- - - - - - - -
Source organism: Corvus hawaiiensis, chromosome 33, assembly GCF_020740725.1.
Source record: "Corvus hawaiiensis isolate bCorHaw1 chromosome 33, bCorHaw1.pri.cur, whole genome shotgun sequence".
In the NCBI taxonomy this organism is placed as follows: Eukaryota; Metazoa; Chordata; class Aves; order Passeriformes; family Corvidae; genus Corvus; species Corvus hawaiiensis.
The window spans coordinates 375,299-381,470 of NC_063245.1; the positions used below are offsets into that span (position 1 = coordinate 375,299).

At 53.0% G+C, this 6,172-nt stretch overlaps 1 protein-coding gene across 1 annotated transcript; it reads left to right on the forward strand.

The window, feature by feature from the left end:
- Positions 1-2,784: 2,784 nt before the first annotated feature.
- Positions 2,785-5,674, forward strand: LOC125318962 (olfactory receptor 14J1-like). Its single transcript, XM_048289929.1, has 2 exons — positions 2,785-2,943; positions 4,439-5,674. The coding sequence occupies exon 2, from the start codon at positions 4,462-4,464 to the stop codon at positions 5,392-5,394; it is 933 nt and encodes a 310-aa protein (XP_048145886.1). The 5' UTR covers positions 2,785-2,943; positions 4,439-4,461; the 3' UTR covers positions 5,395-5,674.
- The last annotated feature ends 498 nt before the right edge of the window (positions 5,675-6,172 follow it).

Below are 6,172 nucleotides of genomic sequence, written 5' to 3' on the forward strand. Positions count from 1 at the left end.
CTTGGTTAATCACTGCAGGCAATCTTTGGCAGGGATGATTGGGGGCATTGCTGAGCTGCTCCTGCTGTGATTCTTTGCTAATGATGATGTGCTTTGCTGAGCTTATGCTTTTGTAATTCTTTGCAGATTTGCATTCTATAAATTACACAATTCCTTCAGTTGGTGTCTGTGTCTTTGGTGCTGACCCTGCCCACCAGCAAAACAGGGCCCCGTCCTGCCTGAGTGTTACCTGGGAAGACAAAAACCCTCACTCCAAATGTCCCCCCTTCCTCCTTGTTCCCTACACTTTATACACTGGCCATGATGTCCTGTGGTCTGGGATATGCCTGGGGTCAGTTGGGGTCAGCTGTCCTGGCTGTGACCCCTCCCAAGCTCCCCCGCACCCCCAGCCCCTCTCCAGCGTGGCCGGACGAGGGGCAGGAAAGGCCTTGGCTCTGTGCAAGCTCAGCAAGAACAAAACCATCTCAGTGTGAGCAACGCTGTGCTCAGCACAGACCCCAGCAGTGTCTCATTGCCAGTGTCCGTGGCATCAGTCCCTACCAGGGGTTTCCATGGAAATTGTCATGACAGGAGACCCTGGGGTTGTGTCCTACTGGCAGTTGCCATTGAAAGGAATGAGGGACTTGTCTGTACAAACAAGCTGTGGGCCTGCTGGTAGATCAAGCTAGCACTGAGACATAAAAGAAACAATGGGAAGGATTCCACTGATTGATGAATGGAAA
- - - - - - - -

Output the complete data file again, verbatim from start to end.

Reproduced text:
Source organism: Corvus hawaiiensis, chromosome 33, assembly GCF_020740725.1.
Source record: "Corvus hawaiiensis isolate bCorHaw1 chromosome 33, bCorHaw1.pri.cur, whole genome shotgun sequence".
In the NCBI taxonomy this organism is placed as follows: Eukaryota; Metazoa; Chordata; class Aves; order Passeriformes; family Corvidae; genus Corvus; species Corvus hawaiiensis.
The window spans coordinates 375,299-381,470 of NC_063245.1; the positions used below are offsets into that span (position 1 = coordinate 375,299).

At 53.0% G+C, this 6,172-nt stretch overlaps 1 protein-coding gene across 1 annotated transcript; it reads left to right on the forward strand.

The window, feature by feature from the left end:
- Positions 1-2,784: 2,784 nt before the first annotated feature.
- Positions 2,785-5,674, forward strand: LOC125318962 (olfactory receptor 14J1-like). Its single transcript, XM_048289929.1, has 2 exons — positions 2,785-2,943; positions 4,439-5,674. The coding sequence occupies exon 2, from the start codon at positions 4,462-4,464 to the stop codon at positions 5,392-5,394; it is 933 nt and encodes a 310-aa protein (XP_048145886.1). The 5' UTR covers positions 2,785-2,943; positions 4,439-4,461; the 3' UTR covers positions 5,395-5,674.
- The last annotated feature ends 498 nt before the right edge of the window (positions 5,675-6,172 follow it).

Below are 6,172 nucleotides of genomic sequence, written 5' to 3' on the forward strand. Positions count from 1 at the left end.
CTTGGTTAATCACTGCAGGCAATCTTTGGCAGGGATGATTGGGGGCATTGCTGAGCTGCTCCTGCTGTGATTCTTTGCTAATGATGATGTGCTTTGCTGAGCTTATGCTTTTGTAATTCTTTGCAGATTTGCATTCTATAAATTACACAATTCCTTCAGTTGGTGTCTGTGTCTTTGGTGCTGACCCTGCCCACCAGCAAAACAGGGCCCCGTCCTGCCTGAGTGTTACCTGGGAAGACAAAAACCCTCACTCCAAATGTCCCCCCTTCCTCCTTGTTCCCTACACTTTATACACTGGCCATGATGTCCTGTGGTCTGGGATATGCCTGGGGTCAGTTGGGGTCAGCTGTCCTGGCTGTGACCCCTCCCAAGCTCCCCCGCACCCCCAGCCCCTCTCCAGCGTGGCCGGACGAGGGGCAGGAAAGGCCTTGGCTCTGTGCAAGCTCAGCAAGAACAAAACCATCTCAGTGTGAGCAACGCTGTGCTCAGCACAGACCCCAGCAGTGTCTCATTGCCAGTGTCCGTGGCATCAGTCCCTACCAGGGGTTTCCATGGAAATTGTCATGACAGGAGACCCTGGGGTTGTGTCCTACTGGCAGTTGCCATTGAAAGGAATGAGGGACTTGTCTGTACAAACAAGCTGTGGGCCTGCTGGTAGATCAAGCTAGCACTGAGACATAAAAGAAACAATGGGAAGGATTCCACTGATTGATGAATGGAAA